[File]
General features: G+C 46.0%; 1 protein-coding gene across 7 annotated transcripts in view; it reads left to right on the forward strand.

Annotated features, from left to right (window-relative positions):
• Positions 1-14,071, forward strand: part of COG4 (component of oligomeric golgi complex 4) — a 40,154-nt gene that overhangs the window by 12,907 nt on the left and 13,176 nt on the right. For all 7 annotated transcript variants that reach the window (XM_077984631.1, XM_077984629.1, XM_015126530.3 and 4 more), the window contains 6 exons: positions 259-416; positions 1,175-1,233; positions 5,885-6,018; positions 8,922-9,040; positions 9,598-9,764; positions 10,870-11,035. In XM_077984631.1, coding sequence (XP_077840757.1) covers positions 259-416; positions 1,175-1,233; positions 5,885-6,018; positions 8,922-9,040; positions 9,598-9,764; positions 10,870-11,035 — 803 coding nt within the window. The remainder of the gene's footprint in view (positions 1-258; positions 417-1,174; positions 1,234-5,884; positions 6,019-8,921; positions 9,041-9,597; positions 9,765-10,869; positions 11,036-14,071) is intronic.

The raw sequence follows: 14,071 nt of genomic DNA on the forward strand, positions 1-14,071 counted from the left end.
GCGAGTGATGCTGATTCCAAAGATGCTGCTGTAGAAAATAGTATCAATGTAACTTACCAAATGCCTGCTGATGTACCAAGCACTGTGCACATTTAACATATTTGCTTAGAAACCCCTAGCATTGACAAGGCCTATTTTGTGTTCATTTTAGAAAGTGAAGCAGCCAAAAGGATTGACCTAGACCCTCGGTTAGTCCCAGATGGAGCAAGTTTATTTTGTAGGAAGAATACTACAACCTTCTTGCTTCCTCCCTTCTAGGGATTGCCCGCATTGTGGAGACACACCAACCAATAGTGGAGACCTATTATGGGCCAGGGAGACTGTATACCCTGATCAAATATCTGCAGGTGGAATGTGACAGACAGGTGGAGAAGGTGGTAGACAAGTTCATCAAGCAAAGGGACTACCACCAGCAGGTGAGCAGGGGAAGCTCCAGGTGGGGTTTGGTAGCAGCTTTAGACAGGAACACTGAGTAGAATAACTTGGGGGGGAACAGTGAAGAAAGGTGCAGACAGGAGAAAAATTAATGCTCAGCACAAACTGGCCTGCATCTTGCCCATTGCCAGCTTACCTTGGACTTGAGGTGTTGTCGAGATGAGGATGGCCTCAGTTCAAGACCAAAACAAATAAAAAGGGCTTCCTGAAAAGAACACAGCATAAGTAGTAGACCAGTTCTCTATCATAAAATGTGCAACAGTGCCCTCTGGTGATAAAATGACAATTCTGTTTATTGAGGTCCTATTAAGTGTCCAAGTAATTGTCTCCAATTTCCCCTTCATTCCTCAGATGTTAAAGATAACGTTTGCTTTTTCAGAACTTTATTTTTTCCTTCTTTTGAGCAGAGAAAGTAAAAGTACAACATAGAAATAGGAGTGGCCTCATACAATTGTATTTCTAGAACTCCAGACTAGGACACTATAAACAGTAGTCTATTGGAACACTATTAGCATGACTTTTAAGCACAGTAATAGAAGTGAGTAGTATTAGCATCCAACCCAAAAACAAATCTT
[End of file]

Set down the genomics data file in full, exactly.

General features: G+C 46.0%; 1 protein-coding gene across 7 annotated transcripts in view; it reads left to right on the forward strand.

Annotated features, from left to right (window-relative positions):
• Positions 1-14,071, forward strand: part of COG4 (component of oligomeric golgi complex 4) — a 40,154-nt gene that overhangs the window by 12,907 nt on the left and 13,176 nt on the right. For all 7 annotated transcript variants that reach the window (XM_077984631.1, XM_077984629.1, XM_015126530.3 and 4 more), the window contains 6 exons: positions 259-416; positions 1,175-1,233; positions 5,885-6,018; positions 8,922-9,040; positions 9,598-9,764; positions 10,870-11,035. In XM_077984631.1, coding sequence (XP_077840757.1) covers positions 259-416; positions 1,175-1,233; positions 5,885-6,018; positions 8,922-9,040; positions 9,598-9,764; positions 10,870-11,035 — 803 coding nt within the window. The remainder of the gene's footprint in view (positions 1-258; positions 417-1,174; positions 1,234-5,884; positions 6,019-8,921; positions 9,041-9,597; positions 9,765-10,869; positions 11,036-14,071) is intronic.

The raw sequence follows: 14,071 nt of genomic DNA on the forward strand, positions 1-14,071 counted from the left end.
GCGAGTGATGCTGATTCCAAAGATGCTGCTGTAGAAAATAGTATCAATGTAACTTACCAAATGCCTGCTGATGTACCAAGCACTGTGCACATTTAACATATTTGCTTAGAAACCCCTAGCATTGACAAGGCCTATTTTGTGTTCATTTTAGAAAGTGAAGCAGCCAAAAGGATTGACCTAGACCCTCGGTTAGTCCCAGATGGAGCAAGTTTATTTTGTAGGAAGAATACTACAACCTTCTTGCTTCCTCCCTTCTAGGGATTGCCCGCATTGTGGAGACACACCAACCAATAGTGGAGACCTATTATGGGCCAGGGAGACTGTATACCCTGATCAAATATCTGCAGGTGGAATGTGACAGACAGGTGGAGAAGGTGGTAGACAAGTTCATCAAGCAAAGGGACTACCACCAGCAGGTGAGCAGGGGAAGCTCCAGGTGGGGTTTGGTAGCAGCTTTAGACAGGAACACTGAGTAGAATAACTTGGGGGGGAACAGTGAAGAAAGGTGCAGACAGGAGAAAAATTAATGCTCAGCACAAACTGGCCTGCATCTTGCCCATTGCCAGCTTACCTTGGACTTGAGGTGTTGTCGAGATGAGGATGGCCTCAGTTCAAGACCAAAACAAATAAAAAGGGCTTCCTGAAAAGAACACAGCATAAGTAGTAGACCAGTTCTCTATCATAAAATGTGCAACAGTGCCCTCTGGTGATAAAATGACAATTCTGTTTATTGAGGTCCTATTAAGTGTCCAAGTAATTGTCTCCAATTTCCCCTTCATTCCTCAGATGTTAAAGATAACGTTTGCTTTTTCAGAACTTTATTTTTTCCTTCTTTTGAGCAGAGAAAGTAAAAGTACAACATAGAAATAGGAGTGGCCTCATACAATTGTATTTCTAGAACTCCAGACTAGGACACTATAAACAGTAGTCTATTGGAACACTATTAGCATGACTTTTAAGCACAGTAATAGAAGTGAGTAGTATTAGCATCCAACCCAAAAACAAATCTT